Wednesday 29 August 2012 by Catherine Baksi
Fast-track procedures to deal with offences committed during the Olympics were today declared a success by the government, as the Ministry of Justice revealed that they were used in over 80 cases.
Since the procedures came into force on 1 July, 84 cases have been listed at London magistrates' courts. Of those, 36 have already been dealt with by the magistrates' courts and 28 cases have been sent or committed to the Crown court.
All the Crown court cases had an effective preliminary hearing within eight days of being sent and 10 of the cases were disposed of at this stage. There remain 20 cases at the magistrates' courts and 18 cases at the Crown courts. An 'Olympic crime' is defined as 'any crime that had or may have had an impact upon the effective delivery or image of the Games'.
The fast-track procedures are available to be used for offences committed and charged between 1 July and 30 September 2012, that are stated by the court to be 'directly connected' to the 2012 Olympic or Paralympic Games. This would include offences committed on any Olympic site or training facility, or where the complainant or defendant is connected with the Games as a spectator, competitor, official, a member of a national Olympic team in any capacity, or is attending the Games as an accredited representative of a media organisation.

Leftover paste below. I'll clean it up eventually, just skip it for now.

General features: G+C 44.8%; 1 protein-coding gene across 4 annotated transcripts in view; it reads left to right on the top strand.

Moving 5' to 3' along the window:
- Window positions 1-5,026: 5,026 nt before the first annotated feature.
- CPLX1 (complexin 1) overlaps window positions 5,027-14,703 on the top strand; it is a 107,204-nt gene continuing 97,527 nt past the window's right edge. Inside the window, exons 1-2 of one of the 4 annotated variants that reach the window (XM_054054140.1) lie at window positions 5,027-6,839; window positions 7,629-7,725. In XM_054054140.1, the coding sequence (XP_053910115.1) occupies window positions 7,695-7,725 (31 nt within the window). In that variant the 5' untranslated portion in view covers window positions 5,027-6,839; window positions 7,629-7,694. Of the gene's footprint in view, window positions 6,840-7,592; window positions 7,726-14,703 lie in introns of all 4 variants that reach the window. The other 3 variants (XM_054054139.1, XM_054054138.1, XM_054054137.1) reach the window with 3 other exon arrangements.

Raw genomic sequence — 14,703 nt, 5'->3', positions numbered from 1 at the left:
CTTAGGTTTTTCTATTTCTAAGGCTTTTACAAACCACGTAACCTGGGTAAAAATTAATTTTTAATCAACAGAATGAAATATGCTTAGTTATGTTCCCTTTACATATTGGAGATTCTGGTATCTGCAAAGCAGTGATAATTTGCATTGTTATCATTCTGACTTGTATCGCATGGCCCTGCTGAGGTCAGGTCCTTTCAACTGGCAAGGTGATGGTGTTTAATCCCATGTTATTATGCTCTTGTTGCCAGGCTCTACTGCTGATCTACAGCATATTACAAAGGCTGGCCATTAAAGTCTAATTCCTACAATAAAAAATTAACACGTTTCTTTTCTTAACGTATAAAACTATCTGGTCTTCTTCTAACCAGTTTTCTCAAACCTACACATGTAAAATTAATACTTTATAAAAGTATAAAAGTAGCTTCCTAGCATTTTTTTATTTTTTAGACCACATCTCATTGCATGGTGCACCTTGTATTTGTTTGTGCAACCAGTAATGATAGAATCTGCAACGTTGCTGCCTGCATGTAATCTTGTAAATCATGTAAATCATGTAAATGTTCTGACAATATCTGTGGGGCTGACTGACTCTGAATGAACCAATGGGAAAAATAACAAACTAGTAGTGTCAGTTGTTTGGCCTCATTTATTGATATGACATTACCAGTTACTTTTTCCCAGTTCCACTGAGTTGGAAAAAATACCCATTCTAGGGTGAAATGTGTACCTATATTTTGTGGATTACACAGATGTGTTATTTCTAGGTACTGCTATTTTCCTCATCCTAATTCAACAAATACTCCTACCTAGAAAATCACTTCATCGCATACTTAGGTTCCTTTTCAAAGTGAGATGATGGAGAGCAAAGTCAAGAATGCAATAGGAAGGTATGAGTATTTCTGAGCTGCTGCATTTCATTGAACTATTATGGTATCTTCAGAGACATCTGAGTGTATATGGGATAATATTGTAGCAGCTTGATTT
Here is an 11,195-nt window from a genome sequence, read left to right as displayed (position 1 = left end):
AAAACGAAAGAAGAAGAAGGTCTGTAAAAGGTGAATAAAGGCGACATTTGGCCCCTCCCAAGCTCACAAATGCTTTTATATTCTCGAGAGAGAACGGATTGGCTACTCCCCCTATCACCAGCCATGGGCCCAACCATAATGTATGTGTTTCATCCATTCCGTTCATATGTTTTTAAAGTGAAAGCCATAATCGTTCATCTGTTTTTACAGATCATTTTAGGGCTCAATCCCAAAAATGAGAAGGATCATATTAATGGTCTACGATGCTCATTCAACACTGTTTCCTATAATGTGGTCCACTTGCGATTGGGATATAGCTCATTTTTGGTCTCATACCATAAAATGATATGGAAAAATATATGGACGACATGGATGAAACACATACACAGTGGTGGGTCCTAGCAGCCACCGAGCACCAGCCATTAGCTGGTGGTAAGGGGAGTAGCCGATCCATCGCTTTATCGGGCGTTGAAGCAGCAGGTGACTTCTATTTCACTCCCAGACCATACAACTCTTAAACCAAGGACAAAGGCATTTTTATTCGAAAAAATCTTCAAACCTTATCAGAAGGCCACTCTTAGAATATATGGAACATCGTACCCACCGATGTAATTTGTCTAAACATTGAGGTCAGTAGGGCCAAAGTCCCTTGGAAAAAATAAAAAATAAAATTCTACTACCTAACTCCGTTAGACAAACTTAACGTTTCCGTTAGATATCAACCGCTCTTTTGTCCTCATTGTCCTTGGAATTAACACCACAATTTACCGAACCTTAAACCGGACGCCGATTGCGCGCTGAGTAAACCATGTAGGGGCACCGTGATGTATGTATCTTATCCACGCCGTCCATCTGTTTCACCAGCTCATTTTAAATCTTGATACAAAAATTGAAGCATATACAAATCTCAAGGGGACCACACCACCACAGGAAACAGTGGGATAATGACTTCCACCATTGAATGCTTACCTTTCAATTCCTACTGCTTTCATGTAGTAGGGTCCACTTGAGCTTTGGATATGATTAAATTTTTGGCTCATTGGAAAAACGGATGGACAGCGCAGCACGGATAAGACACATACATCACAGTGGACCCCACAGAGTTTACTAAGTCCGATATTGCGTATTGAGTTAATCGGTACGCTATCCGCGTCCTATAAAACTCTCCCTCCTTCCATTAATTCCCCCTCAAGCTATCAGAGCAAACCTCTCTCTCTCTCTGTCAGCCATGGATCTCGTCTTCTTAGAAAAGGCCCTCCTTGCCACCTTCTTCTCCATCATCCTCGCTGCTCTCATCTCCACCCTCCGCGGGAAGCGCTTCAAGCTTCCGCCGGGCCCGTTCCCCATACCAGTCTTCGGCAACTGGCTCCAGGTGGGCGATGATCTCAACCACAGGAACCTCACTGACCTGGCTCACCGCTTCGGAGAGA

The offences recorded included ticket touting, using false documents for identification purposes, theft, burglary and public order matters.
Justice minister Jonathan Djanogly said that Her Majesty's Courts & Tribunals Service had acted 'efficiently and effectively' to bring Olympic crimes to justice and that all courts and tribunals across London operated as planned.
He said: 'I am impressed by the dedication and commitment of the courts in dealing efficiently with these cases. It was another example, following the summer disturbances last year, of how flexible and effective the criminal justice system can be.'
He added: 'In future we plan to continue this efficiency drive by rolling out digital working across the system, removing unnecessary bureaucracy and maximising the use of video technology to allow more cases to be heard without delay.'
Malcolm Duxbury, a criminal solicitor and member of one of the Olympic planning committees said: 'At the start we didn't know how many cases we would be dealing with as there were no statistics from other games.
'It was important to have contingency plans, but fortunately it appears that there were relatively low levels of cases.'